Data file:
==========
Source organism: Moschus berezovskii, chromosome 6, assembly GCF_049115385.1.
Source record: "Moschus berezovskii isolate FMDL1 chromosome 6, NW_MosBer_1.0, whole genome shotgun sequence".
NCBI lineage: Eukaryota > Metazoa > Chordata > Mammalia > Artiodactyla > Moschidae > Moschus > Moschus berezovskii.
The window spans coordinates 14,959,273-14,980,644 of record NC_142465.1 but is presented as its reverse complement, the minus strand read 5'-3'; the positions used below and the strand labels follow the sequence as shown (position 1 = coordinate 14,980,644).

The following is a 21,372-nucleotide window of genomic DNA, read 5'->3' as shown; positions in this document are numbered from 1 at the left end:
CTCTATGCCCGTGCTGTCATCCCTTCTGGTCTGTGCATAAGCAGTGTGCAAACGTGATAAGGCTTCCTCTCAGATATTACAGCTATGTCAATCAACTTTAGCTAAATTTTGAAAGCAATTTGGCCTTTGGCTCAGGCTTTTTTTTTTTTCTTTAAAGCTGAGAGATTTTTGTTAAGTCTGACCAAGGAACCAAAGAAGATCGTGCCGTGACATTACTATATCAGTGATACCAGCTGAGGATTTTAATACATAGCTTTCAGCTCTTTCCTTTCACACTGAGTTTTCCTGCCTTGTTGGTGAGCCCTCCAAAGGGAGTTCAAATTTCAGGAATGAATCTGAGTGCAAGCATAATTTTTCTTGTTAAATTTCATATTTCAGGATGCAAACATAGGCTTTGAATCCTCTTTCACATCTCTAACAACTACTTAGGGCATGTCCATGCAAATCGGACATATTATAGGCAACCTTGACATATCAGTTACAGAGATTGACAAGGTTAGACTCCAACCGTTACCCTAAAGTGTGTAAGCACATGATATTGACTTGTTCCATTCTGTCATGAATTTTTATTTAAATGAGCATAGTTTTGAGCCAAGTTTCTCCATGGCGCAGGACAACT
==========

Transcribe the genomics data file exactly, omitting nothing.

Source organism: Moschus berezovskii, chromosome 6, assembly GCF_049115385.1.
Source record: "Moschus berezovskii isolate FMDL1 chromosome 6, NW_MosBer_1.0, whole genome shotgun sequence".
NCBI lineage: Eukaryota > Metazoa > Chordata > Mammalia > Artiodactyla > Moschidae > Moschus > Moschus berezovskii.
The window spans coordinates 14,959,273-14,980,644 of record NC_142465.1 but is presented as its reverse complement, the minus strand read 5'-3'; the positions used below and the strand labels follow the sequence as shown (position 1 = coordinate 14,980,644).

The following is a 21,372-nucleotide window of genomic DNA, read 5'->3' as shown; positions in this document are numbered from 1 at the left end:
CTCTATGCCCGTGCTGTCATCCCTTCTGGTCTGTGCATAAGCAGTGTGCAAACGTGATAAGGCTTCCTCTCAGATATTACAGCTATGTCAATCAACTTTAGCTAAATTTTGAAAGCAATTTGGCCTTTGGCTCAGGCTTTTTTTTTTTTCTTTAAAGCTGAGAGATTTTTGTTAAGTCTGACCAAGGAACCAAAGAAGATCGTGCCGTGACATTACTATATCAGTGATACCAGCTGAGGATTTTAATACATAGCTTTCAGCTCTTTCCTTTCACACTGAGTTTTCCTGCCTTGTTGGTGAGCCCTCCAAAGGGAGTTCAAATTTCAGGAATGAATCTGAGTGCAAGCATAATTTTTCTTGTTAAATTTCATATTTCAGGATGCAAACATAGGCTTTGAATCCTCTTTCACATCTCTAACAACTACTTAGGGCATGTCCATGCAAATCGGACATATTATAGGCAACCTTGACATATCAGTTACAGAGATTGACAAGGTTAGACTCCAACCGTTACCCTAAAGTGTGTAAGCACATGATATTGACTTGTTCCATTCTGTCATGAATTTTTATTTAAATGAGCATAGTTTTGAGCCAAGTTTCTCCATGGCGCAGGACAACT